L'Enseigne de Gersaint ( "The Shop Sign of Gersaint") an oil on canvas painting in the Charlottenburg Palace in Berlin, by French painter Jean-Antoine Watteau. Completed during 1720–21,[1] it is considered to be the last prominent work of Watteau, who died some time after. It was painted as a shop sign for the marchand-mercier, or art dealer, Edme François Gersaint.

Detail map of Paris, Île-de-France, France Overview map of Paris, Île-de-France, France

A: Paris, Île-de-France, France

Edme-François Gersaint Issues the First Significant Catalogue Raisonné in Western Art History, on Rembrandt's Prints

1751 to 1828

Catalogue raisonné de toutes les pieces qui forment l'oeuvre de Rembrandt by Edme-François Gersaint, P.-C.-A. Helle, and Jean-Baptiste Glomy published in Paris in 1751 was  the "first catalogue raisonné in Western art history" (Sylvia Hochfield, "Rembrandt: Myth, Legend, Truth", ARTnews 7/01/06 accessed 09-29-2011). The primary author, Marchand-mercier Gersaint, immortalized by L'Enseigne de Gersaint (Gersaint's Shop Sign) painted by Jean-Antoine Watteau, was an art dealer, the leading auctioneer in Paris of art objects and natural history specimens, and a scholar and connoisseur. He compiled his catalogue from the collection of Dutch painter and writer Arnold Houbraken, of Amsterdam, which had previously been the property of Jan Six, an intimate firend of Rembrandt and the subject of more than one portrait by the artist. Toward the end of the work, in a chapter on doubtful attributions Gersaint addressed the connoisseurship issues involved in distinguishing Rembrandt's work from that of his pupils. He also included a chapter on portraits and other pieces etched after Rembrandt by other masters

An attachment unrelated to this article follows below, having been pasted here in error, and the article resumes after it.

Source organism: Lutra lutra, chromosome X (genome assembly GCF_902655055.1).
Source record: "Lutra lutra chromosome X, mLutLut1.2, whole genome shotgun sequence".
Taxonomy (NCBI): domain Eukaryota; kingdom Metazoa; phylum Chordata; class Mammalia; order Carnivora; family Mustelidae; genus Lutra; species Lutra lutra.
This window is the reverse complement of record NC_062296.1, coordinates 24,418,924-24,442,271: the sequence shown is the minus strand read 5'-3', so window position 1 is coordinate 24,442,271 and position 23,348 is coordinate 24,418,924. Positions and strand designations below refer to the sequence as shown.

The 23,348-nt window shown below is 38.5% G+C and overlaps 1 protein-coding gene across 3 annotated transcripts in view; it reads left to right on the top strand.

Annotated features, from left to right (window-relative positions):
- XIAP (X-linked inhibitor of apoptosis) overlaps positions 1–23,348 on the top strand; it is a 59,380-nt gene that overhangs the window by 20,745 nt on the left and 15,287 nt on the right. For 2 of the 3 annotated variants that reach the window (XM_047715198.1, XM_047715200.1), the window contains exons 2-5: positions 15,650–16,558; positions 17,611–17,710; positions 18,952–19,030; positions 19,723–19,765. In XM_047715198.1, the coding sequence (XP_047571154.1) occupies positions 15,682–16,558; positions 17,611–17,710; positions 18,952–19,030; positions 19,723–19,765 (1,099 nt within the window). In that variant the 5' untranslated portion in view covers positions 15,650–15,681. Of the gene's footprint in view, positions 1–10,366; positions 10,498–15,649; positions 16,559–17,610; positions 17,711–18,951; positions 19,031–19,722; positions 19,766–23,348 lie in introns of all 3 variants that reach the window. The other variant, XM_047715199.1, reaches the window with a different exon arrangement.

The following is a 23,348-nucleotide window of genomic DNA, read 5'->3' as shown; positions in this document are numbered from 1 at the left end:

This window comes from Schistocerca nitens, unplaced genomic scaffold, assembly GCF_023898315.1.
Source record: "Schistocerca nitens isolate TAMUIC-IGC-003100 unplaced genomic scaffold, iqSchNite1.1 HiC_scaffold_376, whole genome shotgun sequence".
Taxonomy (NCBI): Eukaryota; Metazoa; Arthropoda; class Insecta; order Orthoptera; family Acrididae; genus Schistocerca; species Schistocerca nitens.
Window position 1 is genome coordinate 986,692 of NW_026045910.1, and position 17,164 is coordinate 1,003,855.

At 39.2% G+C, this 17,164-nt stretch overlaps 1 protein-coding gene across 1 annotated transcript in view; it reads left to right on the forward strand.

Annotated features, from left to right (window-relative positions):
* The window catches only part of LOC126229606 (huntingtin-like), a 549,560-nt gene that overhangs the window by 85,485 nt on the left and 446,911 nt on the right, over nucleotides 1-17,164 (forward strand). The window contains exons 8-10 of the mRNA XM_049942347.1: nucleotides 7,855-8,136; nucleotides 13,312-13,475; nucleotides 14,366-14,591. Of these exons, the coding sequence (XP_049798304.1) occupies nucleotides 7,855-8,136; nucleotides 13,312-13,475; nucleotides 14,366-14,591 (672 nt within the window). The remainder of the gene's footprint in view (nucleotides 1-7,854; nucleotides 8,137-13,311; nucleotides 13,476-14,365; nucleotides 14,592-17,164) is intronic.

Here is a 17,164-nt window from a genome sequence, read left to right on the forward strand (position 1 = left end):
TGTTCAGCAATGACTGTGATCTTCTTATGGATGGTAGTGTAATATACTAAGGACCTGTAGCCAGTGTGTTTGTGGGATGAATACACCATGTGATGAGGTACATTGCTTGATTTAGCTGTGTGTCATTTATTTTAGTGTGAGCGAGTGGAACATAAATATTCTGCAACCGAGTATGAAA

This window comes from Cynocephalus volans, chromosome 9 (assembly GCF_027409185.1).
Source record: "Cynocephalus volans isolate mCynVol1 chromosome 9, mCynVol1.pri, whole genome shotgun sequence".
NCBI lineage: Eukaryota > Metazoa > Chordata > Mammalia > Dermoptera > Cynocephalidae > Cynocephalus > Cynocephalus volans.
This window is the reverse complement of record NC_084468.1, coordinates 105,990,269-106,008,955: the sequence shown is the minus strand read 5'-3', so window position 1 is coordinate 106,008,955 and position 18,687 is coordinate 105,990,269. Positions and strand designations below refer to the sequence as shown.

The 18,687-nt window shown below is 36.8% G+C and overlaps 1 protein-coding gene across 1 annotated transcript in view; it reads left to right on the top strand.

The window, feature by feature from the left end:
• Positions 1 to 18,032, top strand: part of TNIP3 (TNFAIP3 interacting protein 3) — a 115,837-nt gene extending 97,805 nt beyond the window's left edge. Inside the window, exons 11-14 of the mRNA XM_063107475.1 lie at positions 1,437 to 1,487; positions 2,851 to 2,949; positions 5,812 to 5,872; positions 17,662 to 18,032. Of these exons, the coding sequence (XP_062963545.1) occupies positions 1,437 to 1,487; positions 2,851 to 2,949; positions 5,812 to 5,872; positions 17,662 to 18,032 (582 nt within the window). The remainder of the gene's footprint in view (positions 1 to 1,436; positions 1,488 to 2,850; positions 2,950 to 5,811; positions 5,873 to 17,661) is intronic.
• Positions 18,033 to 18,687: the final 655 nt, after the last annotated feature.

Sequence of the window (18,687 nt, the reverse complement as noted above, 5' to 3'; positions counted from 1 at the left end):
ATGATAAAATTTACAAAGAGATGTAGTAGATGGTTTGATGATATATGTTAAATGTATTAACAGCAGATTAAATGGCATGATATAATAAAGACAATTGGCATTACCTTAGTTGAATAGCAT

After Gersaint's death in 1750, Gersaint's widow turned over the manuscript of the unfinished catalogue to Helle and Glomy who augmented this compilation by examination of a number of collections in France, and published the catalogue in duodecimo format one year later. An English translation of the catalogue appeared in London in 1752 as A Catalogue and Description of the Etchings of Rembrandt Van-Rhyn, with some Account of his Life. To which is added, A List of the best Pieces of this Master

Publication of Gersaint's catalogue stimulated further research. A supplement to Gersaint's catalogue by printmaker Pieter Yver, based on the collection of M. van Leyden, which had been culled from those of Houbraken, Halling, Maas, Moewater and De Burgy, and which was the largest known collection of Rembrandt at the time, was published in Amsterdam in 1756.  Austrian scholar and artist Adam Bartsch issued a new, revised edition of the catalogue in Vienna in 1797.  In 1796 Daniel Daulby, celebrated in his own lifetime as perhaps the greatest British collector of Rembrandt etchings, issued from Liverpool a new English edition entitled A Descriptive catalogue of the works of Rembrandt ... compiled from original etchings. In 1824 Le Chevalier de Claussin published a revised and expanded edition of the Gersaint catalogue, and in 1828 he published a supplement to that work.

Glorieux, À l'Enseigne de Gersaint: Edme-François Gersaint, marchand d'art sur le Pont Notre-Dame (2002). 

Michel, Le Commerce du tableau à Paris dans la seconde moitié du XVIIIe siècle (2007).

(This entry was last revised on 05-25-2014.)

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